BEHIND THE NEWS: Consumer spending spree gives spark to Simon stock

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It’s becoming almost ho-hum for Simon Property Group Inc. Another year, another round of eye-popping returns for the company’s shareholders.

The Indianapolis-based mall owner, by far the nation’s biggest real estate investment trust, just closed the book on 2005, a year when funds from operations-a key measure of REIT performance-zipped up another 13 percent.

Simon shares last year rose 18 percent. Including reinvested dividends, the stock in 2005 returned 23 percent.

It was the fifth year in a row the stock price posted a double-digit percentage increase. Since the start of 2001, Simon shares are up 224 percent, or 333 percent with dividends reinvested. The stock market during that span was in a malaise, with the S&P 500 index down a hair but returning 6 percent with dividends reinvested.

And here’s the kicker: Simon shares may have more room to run.

After Simon reported earnings Feb. 6, investment firms ratcheted up their price target for the company’s shares, which now are fetching about $81 apiece. Morgan Stanley said the stock might hit $85; A.G. Edwards said it might reach $93.

“We believe that [Simon’s] share price does not currently reflect the value of its world-leading scale and platform,” David Fick, an analyst with Stifel Nicolaus & Co., said in a report. He has a price target of $88.

Indeed, Simon’s gains until now have been largely in step with the overall regional mall industry, which is enjoying heady times thanks to the American consumer’s seemingly unquenchable appetite for stuff.

But analysts say Simon has distinct advantages over rivals. For one, the company has a stronger balance sheet. That allows it to borrow money more cheaply and, if the right opportunity arises, to pounce on acquisitions.

“I think it’s fair to say we have an awful lot of embedded firepower in the balance sheet,” Simon Chief Financial Officer Stephen Sterrett said in a Feb. 6 conference call with analysts.

Then there’s Simon’s focus on owning the nation’s best malls-high-end, market-dominant properties that, for the most part, aren’t vulnerable to competition from new construction. Twenty-seven of Simon’s 171 regional malls rank among the nation’s top 100, according to the investment firm Friedman Billings Ramsey & Co. Among them: the company’s posh Fashion Mall at Keystone at the Crossing.

“While we worry how long the U.S. consumer can maintain current spending patterns, in our view it is clear that mall owners, especially those with ‘A’ malls, have a product that is in heavy demand, with no near-term signs of a let-up,” Fick’s report said.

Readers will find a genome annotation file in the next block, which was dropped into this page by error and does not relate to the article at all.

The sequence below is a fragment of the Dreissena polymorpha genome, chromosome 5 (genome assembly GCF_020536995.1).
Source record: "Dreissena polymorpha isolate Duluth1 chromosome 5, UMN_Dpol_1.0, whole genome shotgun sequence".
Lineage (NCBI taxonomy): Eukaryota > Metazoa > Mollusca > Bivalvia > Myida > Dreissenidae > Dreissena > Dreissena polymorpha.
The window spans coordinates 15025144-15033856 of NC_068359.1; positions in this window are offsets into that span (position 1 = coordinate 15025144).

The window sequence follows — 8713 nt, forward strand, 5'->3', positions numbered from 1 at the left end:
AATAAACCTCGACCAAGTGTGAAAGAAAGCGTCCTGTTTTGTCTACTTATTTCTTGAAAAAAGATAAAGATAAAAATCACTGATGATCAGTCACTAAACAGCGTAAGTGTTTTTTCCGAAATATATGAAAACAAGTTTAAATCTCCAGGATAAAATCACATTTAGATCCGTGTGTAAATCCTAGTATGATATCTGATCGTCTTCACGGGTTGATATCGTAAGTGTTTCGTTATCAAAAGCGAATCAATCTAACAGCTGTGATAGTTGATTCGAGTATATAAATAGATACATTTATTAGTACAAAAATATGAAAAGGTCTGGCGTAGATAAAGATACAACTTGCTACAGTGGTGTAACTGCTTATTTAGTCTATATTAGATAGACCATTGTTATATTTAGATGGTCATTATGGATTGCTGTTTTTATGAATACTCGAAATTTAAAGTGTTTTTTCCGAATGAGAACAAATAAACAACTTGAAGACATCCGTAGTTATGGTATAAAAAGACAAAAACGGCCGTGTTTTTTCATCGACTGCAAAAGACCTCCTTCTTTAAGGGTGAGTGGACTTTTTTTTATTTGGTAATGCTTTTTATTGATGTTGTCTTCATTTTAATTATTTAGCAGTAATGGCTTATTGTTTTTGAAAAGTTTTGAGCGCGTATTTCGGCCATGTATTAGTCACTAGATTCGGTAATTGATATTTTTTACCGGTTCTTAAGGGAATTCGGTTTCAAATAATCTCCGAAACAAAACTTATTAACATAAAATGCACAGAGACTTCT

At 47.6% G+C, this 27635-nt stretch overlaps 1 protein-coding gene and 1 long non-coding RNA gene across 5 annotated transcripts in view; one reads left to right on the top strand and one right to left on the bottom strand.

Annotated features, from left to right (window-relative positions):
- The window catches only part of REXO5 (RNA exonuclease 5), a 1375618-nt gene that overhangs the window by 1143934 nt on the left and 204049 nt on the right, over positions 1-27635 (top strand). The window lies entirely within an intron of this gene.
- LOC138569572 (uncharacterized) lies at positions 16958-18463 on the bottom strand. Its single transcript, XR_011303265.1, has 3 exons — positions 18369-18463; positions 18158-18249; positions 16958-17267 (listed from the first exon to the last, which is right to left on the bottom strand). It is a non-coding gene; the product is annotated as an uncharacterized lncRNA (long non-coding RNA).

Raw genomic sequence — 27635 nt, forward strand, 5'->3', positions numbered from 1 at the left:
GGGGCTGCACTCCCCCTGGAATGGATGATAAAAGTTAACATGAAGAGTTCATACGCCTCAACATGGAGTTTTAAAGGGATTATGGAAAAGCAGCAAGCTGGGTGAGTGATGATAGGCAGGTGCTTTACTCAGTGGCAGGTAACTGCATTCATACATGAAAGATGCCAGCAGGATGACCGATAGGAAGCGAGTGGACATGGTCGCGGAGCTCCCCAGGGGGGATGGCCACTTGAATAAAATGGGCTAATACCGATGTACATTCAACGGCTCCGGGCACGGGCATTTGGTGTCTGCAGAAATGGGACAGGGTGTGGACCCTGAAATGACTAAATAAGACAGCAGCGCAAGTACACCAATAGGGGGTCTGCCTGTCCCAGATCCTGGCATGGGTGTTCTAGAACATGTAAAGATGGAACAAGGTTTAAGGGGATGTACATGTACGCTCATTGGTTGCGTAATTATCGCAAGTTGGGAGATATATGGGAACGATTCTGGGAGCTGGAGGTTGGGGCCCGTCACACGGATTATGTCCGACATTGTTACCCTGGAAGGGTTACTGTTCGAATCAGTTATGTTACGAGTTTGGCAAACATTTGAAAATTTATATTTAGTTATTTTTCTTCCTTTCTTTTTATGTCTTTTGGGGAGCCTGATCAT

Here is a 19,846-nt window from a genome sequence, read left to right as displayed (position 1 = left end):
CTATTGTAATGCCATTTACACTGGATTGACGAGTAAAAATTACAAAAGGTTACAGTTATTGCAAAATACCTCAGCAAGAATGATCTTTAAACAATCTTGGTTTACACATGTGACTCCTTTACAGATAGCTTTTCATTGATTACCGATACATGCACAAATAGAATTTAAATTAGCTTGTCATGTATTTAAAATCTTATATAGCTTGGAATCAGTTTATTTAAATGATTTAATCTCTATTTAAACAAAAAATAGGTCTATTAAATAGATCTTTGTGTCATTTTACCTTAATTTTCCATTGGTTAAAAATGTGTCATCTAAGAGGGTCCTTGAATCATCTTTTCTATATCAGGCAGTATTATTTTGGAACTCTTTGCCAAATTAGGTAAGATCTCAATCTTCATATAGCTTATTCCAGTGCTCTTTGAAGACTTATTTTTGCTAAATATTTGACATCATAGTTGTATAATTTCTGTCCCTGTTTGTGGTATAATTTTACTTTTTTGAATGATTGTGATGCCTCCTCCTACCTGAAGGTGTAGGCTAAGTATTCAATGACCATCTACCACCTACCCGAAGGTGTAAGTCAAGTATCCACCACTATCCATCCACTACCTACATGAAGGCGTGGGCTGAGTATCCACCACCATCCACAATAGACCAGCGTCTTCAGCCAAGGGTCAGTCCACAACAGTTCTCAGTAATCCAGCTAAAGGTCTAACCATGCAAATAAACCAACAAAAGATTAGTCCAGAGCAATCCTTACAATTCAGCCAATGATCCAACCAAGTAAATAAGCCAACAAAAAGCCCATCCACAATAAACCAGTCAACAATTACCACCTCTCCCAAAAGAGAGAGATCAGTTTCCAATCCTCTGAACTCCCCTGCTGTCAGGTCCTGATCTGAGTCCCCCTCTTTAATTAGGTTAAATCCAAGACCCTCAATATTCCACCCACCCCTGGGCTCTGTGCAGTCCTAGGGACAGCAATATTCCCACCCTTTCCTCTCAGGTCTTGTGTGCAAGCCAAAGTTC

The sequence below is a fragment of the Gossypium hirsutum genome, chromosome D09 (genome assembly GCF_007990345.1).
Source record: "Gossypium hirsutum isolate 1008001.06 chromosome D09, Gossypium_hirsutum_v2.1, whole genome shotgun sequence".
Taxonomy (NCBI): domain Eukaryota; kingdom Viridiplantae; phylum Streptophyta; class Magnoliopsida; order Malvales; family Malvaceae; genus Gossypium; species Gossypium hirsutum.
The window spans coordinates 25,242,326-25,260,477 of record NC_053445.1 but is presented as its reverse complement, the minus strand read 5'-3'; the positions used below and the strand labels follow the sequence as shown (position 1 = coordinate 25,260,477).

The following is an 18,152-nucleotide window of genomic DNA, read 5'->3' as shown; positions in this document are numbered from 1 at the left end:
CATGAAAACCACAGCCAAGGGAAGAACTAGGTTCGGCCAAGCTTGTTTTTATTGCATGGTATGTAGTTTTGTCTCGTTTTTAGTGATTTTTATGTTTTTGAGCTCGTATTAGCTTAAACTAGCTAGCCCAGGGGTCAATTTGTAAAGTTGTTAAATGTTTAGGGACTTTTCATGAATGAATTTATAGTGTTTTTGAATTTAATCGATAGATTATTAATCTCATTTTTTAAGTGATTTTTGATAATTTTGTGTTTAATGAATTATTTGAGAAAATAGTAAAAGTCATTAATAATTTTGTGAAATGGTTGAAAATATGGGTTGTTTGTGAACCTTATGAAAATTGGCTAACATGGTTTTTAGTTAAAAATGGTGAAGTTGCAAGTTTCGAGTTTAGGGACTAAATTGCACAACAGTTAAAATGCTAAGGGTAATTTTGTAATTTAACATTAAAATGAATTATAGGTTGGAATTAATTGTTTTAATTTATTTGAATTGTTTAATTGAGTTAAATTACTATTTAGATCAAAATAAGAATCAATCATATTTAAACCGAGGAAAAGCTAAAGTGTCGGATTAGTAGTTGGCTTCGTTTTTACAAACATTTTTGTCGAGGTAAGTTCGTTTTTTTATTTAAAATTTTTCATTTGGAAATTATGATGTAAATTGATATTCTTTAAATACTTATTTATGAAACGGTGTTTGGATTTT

Simon shares already are up 5 percent this year. But even if debtdrenched consumers do rein in spending and the stock levels off, investors have something of a security blanket-a hefty dividend, which the company has a long history of increasing. At Simon’s current stock price, the annual dividend yield is more than 3.7 percent.

Stock pops after IPO

The latest Indianapolis-based company to go public, oil refiner and lubricant maker Calumet Specialty Products Partners LP, is off to a smooth start on Wall Street.

The company in late January raised more than $137 million by selling 6.45 million partnership units at $21.50 apiece. Since then, the shares have drifted higher in NASDAQ trading, and on Feb. 9 were fetching $24.50-up 13 percent since the IPO.

Calumet had been part of the private business empire of the Fehsenfeld family, which 35 years ago founded Heritage Environmental Services, a wastemanagement firm that now has more than 500 North American employees.

The new public company has about 375 employees in Indianapolis, three refineries in northwest Louisiana, and a distribution terminal in Burnham, Ill.

Investors have taken a shine to Calumet despite a recent financial setback. In the nine months ended Sept. 30, the company posted a loss of $14 million on $858 million in revenue. Dragging down the performance were unrealized losses of $48 million on complex financial hedges intended to reduce the risks associated with fluctuations in the price of crude oil it buys from suppliers.

Brightpoint gets boost

Last year was spectacular for Brightpoint Inc. And this year is already off to a strong start.

After the market closed Feb. 7, the Plainfield-based wireless phone wholesaler reported fourth-quarter profit from continuing operations of $11.8 million, or 28 cents a share-6 cents a share higher than analysts had forecast.

Investors responded the next day by giving the stock a big boost. It rose $3.79, or 17 percent, to $25.13, and now is up nearly 35 percent in 2006. Last year, it was the best-performing stock in Indiana, rising nearly 113 percent.

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